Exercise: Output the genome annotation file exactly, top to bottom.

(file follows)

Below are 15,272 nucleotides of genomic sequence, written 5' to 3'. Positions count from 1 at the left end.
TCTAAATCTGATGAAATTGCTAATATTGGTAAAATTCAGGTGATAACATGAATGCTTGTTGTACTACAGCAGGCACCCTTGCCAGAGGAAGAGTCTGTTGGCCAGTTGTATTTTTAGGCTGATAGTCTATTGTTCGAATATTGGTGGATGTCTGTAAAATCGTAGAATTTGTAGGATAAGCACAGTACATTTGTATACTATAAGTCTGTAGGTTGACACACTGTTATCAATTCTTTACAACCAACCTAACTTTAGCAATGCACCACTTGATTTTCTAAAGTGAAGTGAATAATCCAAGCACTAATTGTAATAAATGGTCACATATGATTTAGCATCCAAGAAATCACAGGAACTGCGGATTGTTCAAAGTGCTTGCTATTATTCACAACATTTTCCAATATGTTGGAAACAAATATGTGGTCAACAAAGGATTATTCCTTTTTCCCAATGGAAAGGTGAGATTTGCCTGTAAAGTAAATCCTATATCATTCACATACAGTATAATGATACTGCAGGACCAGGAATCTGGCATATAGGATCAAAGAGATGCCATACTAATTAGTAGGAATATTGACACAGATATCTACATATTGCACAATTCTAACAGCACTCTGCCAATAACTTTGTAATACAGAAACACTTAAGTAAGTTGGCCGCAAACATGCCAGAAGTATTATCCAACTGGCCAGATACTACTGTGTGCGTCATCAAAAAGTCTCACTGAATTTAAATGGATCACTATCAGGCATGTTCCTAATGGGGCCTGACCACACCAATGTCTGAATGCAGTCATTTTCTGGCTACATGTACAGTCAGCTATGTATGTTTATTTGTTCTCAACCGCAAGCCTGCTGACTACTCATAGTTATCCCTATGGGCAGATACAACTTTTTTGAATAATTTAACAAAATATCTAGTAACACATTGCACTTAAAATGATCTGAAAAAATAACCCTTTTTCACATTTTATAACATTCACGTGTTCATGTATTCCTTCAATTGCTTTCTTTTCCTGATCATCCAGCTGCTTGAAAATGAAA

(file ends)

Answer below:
Below are 15,272 nucleotides of genomic sequence, written 5' to 3'. Positions count from 1 at the left end.
TCTAAATCTGATGAAATTGCTAATATTGGTAAAATTCAGGTGATAACATGAATGCTTGTTGTACTACAGCAGGCACCCTTGCCAGAGGAAGAGTCTGTTGGCCAGTTGTATTTTTAGGCTGATAGTCTATTGTTCGAATATTGGTGGATGTCTGTAAAATCGTAGAATTTGTAGGATAAGCACAGTACATTTGTATACTATAAGTCTGTAGGTTGACACACTGTTATCAATTCTTTACAACCAACCTAACTTTAGCAATGCACCACTTGATTTTCTAAAGTGAAGTGAATAATCCAAGCACTAATTGTAATAAATGGTCACATATGATTTAGCATCCAAGAAATCACAGGAACTGCGGATTGTTCAAAGTGCTTGCTATTATTCACAACATTTTCCAATATGTTGGAAACAAATATGTGGTCAACAAAGGATTATTCCTTTTTCCCAATGGAAAGGTGAGATTTGCCTGTAAAGTAAATCCTATATCATTCACATACAGTATAATGATACTGCAGGACCAGGAATCTGGCATATAGGATCAAAGAGATGCCATACTAATTAGTAGGAATATTGACACAGATATCTACATATTGCACAATTCTAACAGCACTCTGCCAATAACTTTGTAATACAGAAACACTTAAGTAAGTTGGCCGCAAACATGCCAGAAGTATTATCCAACTGGCCAGATACTACTGTGTGCGTCATCAAAAAGTCTCACTGAATTTAAATGGATCACTATCAGGCATGTTCCTAATGGGGCCTGACCACACCAATGTCTGAATGCAGTCATTTTCTGGCTACATGTACAGTCAGCTATGTATGTTTATTTGTTCTCAACCGCAAGCCTGCTGACTACTCATAGTTATCCCTATGGGCAGATACAACTTTTTTGAATAATTTAACAAAATATCTAGTAACACATTGCACTTAAAATGATCTGAAAAAATAACCCTTTTTCACATTTTATAACATTCACGTGTTCATGTATTCCTTCAATTGCTTTCTTTTCCTGATCATCCAGCTGCTTGAAAATGAAA